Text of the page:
Cox’s Bazaar, Bangladesh (Reuters) – The International Court of Justice on Thursday ordered Myanmar to take urgent measures to protect its Rohingya population from genocide, a ruling cheered by refugees as their first major legal victory since being forced from their homes.
A lawsuit launched by Gambia in November at the United Nations’ highest body for disputes between states accuses Myanmar of genocide against Rohingya in violation of a 1948 convention.
The court’s final decision could take years, and Thursday’s ruling dealt only with Gambia’s request for preliminary measures. But in a unanimous ruling by the 17-judge panel, the court said the Rohingya face an ongoing threat and Myanmar must act to protect them.
Myanmar must “take all measures within its power to prevent all acts” prohibited under the 1948 Genocide Convention, and report back within four months, presiding Judge Abdulqawi Yusuf said, reading out a summary of the judgment.
Myanmar must use its influence over its military and other armed groups to prevent violence against the Rohingya “intended to bring about its physical destruction in whole or in part”.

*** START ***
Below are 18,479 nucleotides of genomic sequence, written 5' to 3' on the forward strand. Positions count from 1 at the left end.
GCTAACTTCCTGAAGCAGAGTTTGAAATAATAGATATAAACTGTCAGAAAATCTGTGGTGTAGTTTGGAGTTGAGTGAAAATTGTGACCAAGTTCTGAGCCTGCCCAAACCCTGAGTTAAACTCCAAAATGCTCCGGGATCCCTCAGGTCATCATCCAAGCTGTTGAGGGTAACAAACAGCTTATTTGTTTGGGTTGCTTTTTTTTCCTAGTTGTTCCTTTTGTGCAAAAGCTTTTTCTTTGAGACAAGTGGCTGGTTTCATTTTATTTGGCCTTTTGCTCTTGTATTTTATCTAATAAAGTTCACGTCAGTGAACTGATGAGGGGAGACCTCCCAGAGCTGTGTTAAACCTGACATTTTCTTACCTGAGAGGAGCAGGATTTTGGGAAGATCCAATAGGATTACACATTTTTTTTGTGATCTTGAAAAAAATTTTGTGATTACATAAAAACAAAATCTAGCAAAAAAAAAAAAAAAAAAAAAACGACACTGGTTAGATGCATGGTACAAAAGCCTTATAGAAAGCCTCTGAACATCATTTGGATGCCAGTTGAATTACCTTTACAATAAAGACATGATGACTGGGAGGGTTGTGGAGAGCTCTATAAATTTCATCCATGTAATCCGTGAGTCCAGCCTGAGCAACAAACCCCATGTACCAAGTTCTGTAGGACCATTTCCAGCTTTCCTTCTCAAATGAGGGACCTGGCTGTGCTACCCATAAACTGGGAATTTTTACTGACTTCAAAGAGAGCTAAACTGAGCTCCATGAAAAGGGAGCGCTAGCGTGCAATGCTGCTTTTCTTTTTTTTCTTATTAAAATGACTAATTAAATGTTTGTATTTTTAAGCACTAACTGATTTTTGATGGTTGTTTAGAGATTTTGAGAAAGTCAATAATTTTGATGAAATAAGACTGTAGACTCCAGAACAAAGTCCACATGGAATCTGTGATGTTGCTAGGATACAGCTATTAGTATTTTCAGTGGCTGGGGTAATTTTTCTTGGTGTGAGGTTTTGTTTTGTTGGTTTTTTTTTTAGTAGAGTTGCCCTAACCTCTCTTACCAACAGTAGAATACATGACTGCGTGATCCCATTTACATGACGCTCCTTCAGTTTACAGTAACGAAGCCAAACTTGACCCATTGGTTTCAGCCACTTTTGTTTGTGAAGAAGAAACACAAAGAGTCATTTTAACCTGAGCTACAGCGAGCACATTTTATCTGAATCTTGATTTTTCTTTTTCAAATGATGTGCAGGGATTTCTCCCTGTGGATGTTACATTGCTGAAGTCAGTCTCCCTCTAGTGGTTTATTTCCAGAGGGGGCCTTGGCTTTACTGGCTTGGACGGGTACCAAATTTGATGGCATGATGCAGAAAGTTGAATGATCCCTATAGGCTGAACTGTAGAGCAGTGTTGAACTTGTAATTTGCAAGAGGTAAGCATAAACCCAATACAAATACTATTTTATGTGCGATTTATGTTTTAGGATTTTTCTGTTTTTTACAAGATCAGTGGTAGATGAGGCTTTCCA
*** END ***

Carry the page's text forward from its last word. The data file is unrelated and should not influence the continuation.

Rohingya activists, who had come from all over the world to the Hague, reacted with joy to the unanimous ruling which also explicitly recognised their ethnic minority as a protected group under the Genocide Convention.
“That is something we have been fighting for a long time: to be recognised as humans the same as everyone else,” Yasmin Ullah, a Canada-based Rohingya activist said. Majority Buddhist Myanmar generally refuses to describe the Muslim Rohingya as an ethnic group and refers to them as Bangladeshi migrants.
Myanmar’s ministry of foreign affairs said in a statement late on Thursday it “takes note” of the decision.
“The unsubstantiated condemnation of Myanmar by some human rights actors has presented a distorted picture of the situation in Rakhine and affected Myanmar’s bilateral relations with several countries”, it added.
More than 730,000 Rohingya fled Myanmar after a military-led crackdown in 2017, and were forced into squalid camps across the border in Bangladesh. U.N. investigators concluded that the military campaign had been executed with “genocidal intent”.
In camps in Bangladesh where they have fled, Rohingya refugees hovered over mobile phones to watch the judgment.
Rohingya still living inside Myanmar contacted by phone said they hoped the ruling would force the country to improve their situation. “We need protection,” said Tin Aung, a Rohingya leader living in Myebon township in central Rakhine state, where Muslims have been confined to camps since violence in 2012.
“For the first time, we have got some justice,” said Mohammed Nur, 34. “This is a big achievement for the entire Rohingya community.”
A Myanmar government spokesman and two military spokesmen did not answer calls from Reuters seeking comment.